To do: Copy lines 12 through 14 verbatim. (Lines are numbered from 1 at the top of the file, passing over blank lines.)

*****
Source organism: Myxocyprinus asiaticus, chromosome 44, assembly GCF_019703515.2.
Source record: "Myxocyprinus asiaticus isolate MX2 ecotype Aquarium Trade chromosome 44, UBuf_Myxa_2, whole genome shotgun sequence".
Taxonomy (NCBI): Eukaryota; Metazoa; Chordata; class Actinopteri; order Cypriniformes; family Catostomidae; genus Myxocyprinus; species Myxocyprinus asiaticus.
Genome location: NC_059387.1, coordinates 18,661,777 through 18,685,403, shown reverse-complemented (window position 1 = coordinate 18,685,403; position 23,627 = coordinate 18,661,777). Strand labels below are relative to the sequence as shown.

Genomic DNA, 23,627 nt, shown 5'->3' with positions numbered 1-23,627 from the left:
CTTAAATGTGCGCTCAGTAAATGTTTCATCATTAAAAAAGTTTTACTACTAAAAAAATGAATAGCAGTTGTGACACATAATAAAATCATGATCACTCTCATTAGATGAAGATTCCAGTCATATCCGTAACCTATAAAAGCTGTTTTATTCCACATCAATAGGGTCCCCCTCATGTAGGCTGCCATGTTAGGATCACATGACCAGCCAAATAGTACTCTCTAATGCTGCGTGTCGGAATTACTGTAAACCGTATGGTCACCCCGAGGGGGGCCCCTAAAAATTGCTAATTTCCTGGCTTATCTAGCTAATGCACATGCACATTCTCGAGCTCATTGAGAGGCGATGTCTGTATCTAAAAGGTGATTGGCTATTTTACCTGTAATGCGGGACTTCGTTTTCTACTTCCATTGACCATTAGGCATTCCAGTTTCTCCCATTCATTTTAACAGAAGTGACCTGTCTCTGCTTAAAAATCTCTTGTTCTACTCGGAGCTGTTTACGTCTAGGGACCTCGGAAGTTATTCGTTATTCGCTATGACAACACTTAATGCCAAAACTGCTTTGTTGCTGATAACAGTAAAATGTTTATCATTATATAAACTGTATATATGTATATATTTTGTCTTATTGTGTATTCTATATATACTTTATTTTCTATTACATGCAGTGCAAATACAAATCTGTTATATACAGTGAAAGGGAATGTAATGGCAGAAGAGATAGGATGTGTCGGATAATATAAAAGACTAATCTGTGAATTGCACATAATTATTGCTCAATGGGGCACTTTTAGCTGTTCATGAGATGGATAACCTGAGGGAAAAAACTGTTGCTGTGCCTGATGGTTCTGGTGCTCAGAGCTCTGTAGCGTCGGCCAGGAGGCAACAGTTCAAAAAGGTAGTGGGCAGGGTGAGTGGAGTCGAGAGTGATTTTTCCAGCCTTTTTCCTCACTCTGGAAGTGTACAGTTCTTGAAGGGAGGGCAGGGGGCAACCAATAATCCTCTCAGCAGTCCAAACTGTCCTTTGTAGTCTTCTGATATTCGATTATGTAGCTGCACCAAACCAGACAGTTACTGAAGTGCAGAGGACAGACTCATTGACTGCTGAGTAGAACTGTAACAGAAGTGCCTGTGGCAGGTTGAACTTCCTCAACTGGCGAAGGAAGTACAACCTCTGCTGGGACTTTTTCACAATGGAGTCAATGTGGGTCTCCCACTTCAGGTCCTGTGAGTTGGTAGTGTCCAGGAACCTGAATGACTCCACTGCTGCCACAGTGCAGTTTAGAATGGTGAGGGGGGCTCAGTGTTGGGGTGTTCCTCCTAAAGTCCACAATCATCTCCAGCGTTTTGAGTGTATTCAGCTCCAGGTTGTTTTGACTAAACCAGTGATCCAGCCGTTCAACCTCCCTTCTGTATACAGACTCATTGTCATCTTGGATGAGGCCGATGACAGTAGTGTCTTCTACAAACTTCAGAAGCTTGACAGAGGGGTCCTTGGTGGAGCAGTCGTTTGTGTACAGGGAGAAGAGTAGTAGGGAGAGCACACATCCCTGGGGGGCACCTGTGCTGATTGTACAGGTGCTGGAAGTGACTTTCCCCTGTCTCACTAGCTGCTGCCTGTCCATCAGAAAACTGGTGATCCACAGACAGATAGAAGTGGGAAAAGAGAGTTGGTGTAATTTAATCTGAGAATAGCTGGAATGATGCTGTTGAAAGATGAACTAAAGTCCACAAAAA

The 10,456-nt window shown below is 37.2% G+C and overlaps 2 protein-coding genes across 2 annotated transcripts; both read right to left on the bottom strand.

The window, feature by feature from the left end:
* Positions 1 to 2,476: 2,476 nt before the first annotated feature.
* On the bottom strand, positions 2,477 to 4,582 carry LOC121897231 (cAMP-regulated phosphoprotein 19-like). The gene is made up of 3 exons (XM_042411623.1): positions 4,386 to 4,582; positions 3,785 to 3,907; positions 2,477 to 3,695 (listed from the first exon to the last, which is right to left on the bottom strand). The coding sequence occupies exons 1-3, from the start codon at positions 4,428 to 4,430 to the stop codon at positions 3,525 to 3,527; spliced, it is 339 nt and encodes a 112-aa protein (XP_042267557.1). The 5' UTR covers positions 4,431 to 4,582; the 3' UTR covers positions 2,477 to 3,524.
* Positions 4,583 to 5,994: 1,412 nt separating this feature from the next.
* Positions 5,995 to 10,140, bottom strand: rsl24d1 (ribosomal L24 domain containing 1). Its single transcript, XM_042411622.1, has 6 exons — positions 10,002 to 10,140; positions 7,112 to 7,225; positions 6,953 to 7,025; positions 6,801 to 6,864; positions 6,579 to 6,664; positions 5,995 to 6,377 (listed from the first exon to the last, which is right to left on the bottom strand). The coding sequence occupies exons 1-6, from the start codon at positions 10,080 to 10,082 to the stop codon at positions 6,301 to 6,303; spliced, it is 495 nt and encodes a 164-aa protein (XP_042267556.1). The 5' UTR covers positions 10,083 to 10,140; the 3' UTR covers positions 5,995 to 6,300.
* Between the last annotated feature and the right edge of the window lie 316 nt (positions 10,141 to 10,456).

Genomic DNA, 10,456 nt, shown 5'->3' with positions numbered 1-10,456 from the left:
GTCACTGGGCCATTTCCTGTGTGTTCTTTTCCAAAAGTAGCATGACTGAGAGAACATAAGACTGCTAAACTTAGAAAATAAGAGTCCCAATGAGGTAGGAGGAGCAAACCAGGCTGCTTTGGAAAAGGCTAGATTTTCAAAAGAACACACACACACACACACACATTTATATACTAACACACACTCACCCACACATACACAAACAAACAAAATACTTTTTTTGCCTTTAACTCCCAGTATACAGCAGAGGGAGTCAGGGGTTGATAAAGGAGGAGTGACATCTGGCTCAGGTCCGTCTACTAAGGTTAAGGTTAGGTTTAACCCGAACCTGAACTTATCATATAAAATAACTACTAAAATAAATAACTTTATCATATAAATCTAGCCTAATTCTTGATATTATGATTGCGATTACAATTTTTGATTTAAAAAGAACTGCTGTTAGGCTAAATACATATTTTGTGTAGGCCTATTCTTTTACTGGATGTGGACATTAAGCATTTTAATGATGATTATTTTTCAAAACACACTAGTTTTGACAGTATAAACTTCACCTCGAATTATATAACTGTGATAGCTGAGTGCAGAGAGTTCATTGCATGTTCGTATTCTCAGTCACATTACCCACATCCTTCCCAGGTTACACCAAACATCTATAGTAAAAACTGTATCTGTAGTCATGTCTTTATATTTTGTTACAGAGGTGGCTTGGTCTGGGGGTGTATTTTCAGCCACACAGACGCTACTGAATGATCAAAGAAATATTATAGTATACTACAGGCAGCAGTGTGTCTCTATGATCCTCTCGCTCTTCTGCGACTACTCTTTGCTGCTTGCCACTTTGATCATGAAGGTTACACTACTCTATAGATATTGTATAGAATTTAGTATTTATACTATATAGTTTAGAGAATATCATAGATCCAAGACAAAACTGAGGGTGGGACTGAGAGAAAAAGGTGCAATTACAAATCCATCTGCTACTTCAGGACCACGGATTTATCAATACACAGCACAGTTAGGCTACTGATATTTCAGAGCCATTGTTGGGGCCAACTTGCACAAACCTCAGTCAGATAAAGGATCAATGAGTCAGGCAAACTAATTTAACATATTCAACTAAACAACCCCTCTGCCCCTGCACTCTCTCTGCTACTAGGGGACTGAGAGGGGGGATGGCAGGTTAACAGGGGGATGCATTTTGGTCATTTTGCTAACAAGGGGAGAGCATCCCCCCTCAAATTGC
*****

* Positions 5,995 to 10,140, bottom strand: rsl24d1 (ribosomal L24 domain containing 1). Its single transcript, XM_042411622.1, has 6 exons — positions 10,002 to 10,140; positions 7,112 to 7,225; positions 6,953 to 7,025; positions 6,801 to 6,864; positions 6,579 to 6,664; positions 5,995 to 6,377 (listed from the first exon to the last, which is right to left on the bottom strand). The coding sequence occupies exons 1-6, from the start codon at positions 10,080 to 10,082 to the stop codon at positions 6,301 to 6,303; spliced, it is 495 nt and encodes a 164-aa protein (XP_042267556.1). The 5' UTR covers positions 10,083 to 10,140; the 3' UTR covers positions 5,995 to 6,300.
* Between the last annotated feature and the right edge of the window lie 316 nt (positions 10,141 to 10,456).

Genomic DNA, 10,456 nt, shown 5'->3' with positions numbered 1-10,456 from the left: